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Chronic Cough? Vitamin Deficiency Could Be the Culprit

Recent reports from scientists at the University of Turin and Mauriziano Hospital in Italy show a strong correlation between vitamin B12 deficiency and chronic cough. The study studied more than 300 Italian patients with chronic cough. Although the most common causes of chronic cough include adverse reactions to prescription drugs, increased cough reflex sensitivity, gastroesophageal reflux disease, and allergies, more than 15 percent of study participants did not have a formal diagnosis of their cough source.

Of the 40 individuals who cannot explain chronic cough, 25 have vitamin B12 deficiency; 15 does not have such a deficit. Vitamin B12 plays an important role in the formation of blood cells, as well as normal brain function and nervous system. A common side effect of B12 deficiency is a condition known as peripheral sensory neuropathy, which causes numbness, tingling, burning, or complete absence of the foot.

Italian studies show that sensory neuropathy caused by B12 deficiency can be a factor in pharynx function and abnormal larynx function, leading to chronic cough. Subject tissue biopsies showed higher levels of nerve growth than normal in the respiratory and bronchial tract cells. High levels of nerve growth have been associated with increased inflammation and discomfort in the airways; it provides a valid explanation for chronic cough.

The same process also lowers cell metabolism in epithelia, creating an unstable electrochemical state characterized by inflammation. Histamine is associated with inflammation. Study subjects with B12 deficiency presented low histamine thresholds and their cough improved with B12 supplementation. Experts estimate that nearly 39 percent of American adults suffer from vitamin B12 deficiency. The most at-risk populations are parents, individuals suffering from reflux, individuals who have or have had h-Pylori infections, vegans, and those who use prescription drugs. Individuals who have difficulty sleeping also have vitamin B12 deficiency.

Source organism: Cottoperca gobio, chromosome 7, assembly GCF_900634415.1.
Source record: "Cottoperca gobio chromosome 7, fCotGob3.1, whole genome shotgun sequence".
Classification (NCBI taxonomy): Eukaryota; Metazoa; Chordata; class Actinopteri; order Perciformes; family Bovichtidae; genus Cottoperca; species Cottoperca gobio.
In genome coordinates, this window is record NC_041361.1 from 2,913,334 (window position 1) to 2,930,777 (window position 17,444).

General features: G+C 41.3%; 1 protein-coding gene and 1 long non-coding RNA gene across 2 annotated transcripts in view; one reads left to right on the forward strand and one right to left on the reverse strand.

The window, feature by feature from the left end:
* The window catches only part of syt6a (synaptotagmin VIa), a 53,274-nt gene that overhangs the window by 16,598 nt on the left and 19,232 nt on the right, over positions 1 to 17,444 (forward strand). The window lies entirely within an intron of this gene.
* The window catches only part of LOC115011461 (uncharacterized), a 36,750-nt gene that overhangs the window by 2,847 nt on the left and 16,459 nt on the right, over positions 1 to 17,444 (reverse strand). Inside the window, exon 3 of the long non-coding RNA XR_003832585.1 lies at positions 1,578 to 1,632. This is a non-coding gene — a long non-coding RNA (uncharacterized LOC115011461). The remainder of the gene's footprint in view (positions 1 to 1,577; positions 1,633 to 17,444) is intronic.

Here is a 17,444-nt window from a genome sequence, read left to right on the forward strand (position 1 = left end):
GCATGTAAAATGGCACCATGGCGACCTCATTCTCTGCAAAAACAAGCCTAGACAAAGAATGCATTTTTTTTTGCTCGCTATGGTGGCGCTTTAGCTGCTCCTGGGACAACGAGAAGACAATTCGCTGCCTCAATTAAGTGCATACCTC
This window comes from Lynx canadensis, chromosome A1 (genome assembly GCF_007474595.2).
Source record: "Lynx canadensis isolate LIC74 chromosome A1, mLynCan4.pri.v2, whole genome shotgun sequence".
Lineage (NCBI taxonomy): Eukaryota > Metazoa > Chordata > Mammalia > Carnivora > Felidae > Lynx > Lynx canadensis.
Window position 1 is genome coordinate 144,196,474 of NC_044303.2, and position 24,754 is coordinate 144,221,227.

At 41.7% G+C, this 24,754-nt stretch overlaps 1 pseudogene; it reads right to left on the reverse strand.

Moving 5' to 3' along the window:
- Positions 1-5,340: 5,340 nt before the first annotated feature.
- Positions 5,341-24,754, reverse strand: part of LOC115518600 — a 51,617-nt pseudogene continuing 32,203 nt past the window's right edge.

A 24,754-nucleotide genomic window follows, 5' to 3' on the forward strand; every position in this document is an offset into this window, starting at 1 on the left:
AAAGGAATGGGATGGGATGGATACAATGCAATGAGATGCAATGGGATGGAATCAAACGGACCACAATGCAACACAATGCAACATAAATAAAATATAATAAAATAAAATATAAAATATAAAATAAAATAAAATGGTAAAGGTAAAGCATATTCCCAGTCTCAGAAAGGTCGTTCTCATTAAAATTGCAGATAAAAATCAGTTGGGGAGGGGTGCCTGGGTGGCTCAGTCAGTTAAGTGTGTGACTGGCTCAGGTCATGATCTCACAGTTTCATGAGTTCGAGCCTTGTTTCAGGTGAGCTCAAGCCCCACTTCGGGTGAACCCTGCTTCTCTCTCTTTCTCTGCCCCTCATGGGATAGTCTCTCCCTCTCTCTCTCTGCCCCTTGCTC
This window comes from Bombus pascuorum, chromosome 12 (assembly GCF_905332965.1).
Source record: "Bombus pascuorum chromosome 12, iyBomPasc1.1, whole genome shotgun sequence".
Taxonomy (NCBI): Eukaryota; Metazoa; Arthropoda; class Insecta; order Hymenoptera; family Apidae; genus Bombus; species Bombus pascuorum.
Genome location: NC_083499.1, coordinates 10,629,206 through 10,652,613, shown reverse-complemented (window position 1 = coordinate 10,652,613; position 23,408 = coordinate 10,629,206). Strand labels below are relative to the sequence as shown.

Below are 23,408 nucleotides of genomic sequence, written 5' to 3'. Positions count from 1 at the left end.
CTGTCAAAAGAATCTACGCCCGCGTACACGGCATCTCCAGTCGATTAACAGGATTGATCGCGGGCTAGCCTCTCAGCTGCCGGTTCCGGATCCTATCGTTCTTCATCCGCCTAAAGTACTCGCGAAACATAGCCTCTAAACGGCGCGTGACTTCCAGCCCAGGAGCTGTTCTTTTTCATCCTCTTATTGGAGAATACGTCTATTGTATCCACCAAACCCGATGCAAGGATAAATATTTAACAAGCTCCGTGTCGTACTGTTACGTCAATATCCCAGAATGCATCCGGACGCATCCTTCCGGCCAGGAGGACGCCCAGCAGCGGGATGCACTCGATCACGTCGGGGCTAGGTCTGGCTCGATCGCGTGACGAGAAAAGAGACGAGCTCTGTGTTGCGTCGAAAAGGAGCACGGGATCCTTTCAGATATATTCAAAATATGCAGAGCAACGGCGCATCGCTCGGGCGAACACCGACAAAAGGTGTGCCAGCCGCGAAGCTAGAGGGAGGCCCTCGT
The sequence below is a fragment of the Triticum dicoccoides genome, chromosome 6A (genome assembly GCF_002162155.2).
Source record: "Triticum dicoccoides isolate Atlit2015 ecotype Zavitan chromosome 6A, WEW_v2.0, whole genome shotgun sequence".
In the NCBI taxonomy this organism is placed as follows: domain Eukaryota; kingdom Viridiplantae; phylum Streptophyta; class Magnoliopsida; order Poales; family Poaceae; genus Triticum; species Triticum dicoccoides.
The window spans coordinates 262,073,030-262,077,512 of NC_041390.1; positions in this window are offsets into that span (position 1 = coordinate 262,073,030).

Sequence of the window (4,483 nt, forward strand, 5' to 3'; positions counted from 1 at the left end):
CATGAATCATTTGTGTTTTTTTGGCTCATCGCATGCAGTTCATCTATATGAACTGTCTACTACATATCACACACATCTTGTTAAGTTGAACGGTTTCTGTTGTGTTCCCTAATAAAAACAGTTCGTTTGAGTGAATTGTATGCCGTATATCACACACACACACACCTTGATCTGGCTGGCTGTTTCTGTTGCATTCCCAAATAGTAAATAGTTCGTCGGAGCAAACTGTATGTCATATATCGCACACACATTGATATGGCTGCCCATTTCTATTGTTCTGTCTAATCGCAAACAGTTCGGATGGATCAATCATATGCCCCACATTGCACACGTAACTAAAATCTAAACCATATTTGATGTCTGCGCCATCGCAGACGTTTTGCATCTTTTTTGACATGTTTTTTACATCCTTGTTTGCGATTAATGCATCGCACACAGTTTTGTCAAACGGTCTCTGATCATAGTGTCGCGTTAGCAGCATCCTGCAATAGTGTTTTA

Naturally increases vitamin B12 intake:

* Consuming foods rich in healthy animal products such as organically grown meat and poultry, wild cat, and free-range eggs. These animal sources of vitamin B12 are most beneficial to the body and ensure adequate biological function.

* Supplements with sprays, pills or vitamin B12 powders, especially if a diet or cultural tradition restricts the use of meat or animal products (this includes some vegetarians, mostly vegans, and certain religious and ethnic groups). Vitamin B12 derived from plants does not function in the body in much the same way as B12 comes from animal sources, although blood tests usually reveal sufficient vitamin levels. Individuals who use small or no animal products can show normal B12 levels on standard blood tests but may still be vitamin deficient.

* Use probiotics that help the body fight infections and increase nutrient absorption. Probiotics are available in supplements, but are now added to many existing foods such as yogurt, fruit juices, milk, and cheese.



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